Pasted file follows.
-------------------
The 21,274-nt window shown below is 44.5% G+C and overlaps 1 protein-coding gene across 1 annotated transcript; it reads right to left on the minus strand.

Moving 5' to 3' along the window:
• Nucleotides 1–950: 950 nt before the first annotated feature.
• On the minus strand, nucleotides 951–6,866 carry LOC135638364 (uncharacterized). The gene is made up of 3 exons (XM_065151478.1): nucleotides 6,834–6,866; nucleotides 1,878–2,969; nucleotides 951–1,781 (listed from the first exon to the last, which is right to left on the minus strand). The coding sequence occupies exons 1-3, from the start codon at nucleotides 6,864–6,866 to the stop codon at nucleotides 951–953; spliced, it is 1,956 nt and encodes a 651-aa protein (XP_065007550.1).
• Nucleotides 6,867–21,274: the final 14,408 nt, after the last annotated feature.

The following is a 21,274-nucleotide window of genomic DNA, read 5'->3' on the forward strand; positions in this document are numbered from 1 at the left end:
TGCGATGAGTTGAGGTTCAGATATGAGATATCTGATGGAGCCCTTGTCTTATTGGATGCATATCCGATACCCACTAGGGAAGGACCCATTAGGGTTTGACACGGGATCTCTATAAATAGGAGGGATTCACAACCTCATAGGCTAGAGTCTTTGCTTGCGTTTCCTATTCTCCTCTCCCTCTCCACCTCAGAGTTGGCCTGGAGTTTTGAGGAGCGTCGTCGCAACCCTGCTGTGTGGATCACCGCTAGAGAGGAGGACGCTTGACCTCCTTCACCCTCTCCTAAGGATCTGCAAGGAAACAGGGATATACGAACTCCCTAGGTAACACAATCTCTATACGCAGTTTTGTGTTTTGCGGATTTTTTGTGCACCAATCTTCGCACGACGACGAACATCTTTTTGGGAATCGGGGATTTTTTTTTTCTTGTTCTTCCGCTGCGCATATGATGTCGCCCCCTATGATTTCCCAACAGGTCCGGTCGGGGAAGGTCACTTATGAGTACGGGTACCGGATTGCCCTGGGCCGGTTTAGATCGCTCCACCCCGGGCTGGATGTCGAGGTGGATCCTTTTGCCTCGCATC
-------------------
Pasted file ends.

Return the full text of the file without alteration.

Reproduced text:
The 21,274-nt window shown below is 44.5% G+C and overlaps 1 protein-coding gene across 1 annotated transcript; it reads right to left on the minus strand.

Moving 5' to 3' along the window:
• Nucleotides 1–950: 950 nt before the first annotated feature.
• On the minus strand, nucleotides 951–6,866 carry LOC135638364 (uncharacterized). The gene is made up of 3 exons (XM_065151478.1): nucleotides 6,834–6,866; nucleotides 1,878–2,969; nucleotides 951–1,781 (listed from the first exon to the last, which is right to left on the minus strand). The coding sequence occupies exons 1-3, from the start codon at nucleotides 6,864–6,866 to the stop codon at nucleotides 951–953; spliced, it is 1,956 nt and encodes a 651-aa protein (XP_065007550.1).
• Nucleotides 6,867–21,274: the final 14,408 nt, after the last annotated feature.

The following is a 21,274-nucleotide window of genomic DNA, read 5'->3' on the forward strand; positions in this document are numbered from 1 at the left end:
TGCGATGAGTTGAGGTTCAGATATGAGATATCTGATGGAGCCCTTGTCTTATTGGATGCATATCCGATACCCACTAGGGAAGGACCCATTAGGGTTTGACACGGGATCTCTATAAATAGGAGGGATTCACAACCTCATAGGCTAGAGTCTTTGCTTGCGTTTCCTATTCTCCTCTCCCTCTCCACCTCAGAGTTGGCCTGGAGTTTTGAGGAGCGTCGTCGCAACCCTGCTGTGTGGATCACCGCTAGAGAGGAGGACGCTTGACCTCCTTCACCCTCTCCTAAGGATCTGCAAGGAAACAGGGATATACGAACTCCCTAGGTAACACAATCTCTATACGCAGTTTTGTGTTTTGCGGATTTTTTGTGCACCAATCTTCGCACGACGACGAACATCTTTTTGGGAATCGGGGATTTTTTTTTTCTTGTTCTTCCGCTGCGCATATGATGTCGCCCCCTATGATTTCCCAACAGGTCCGGTCGGGGAAGGTCACTTATGAGTACGGGTACCGGATTGCCCTGGGCCGGTTTAGATCGCTCCACCCCGGGCTGGATGTCGAGGTGGATCCTTTTGCCTCGCATC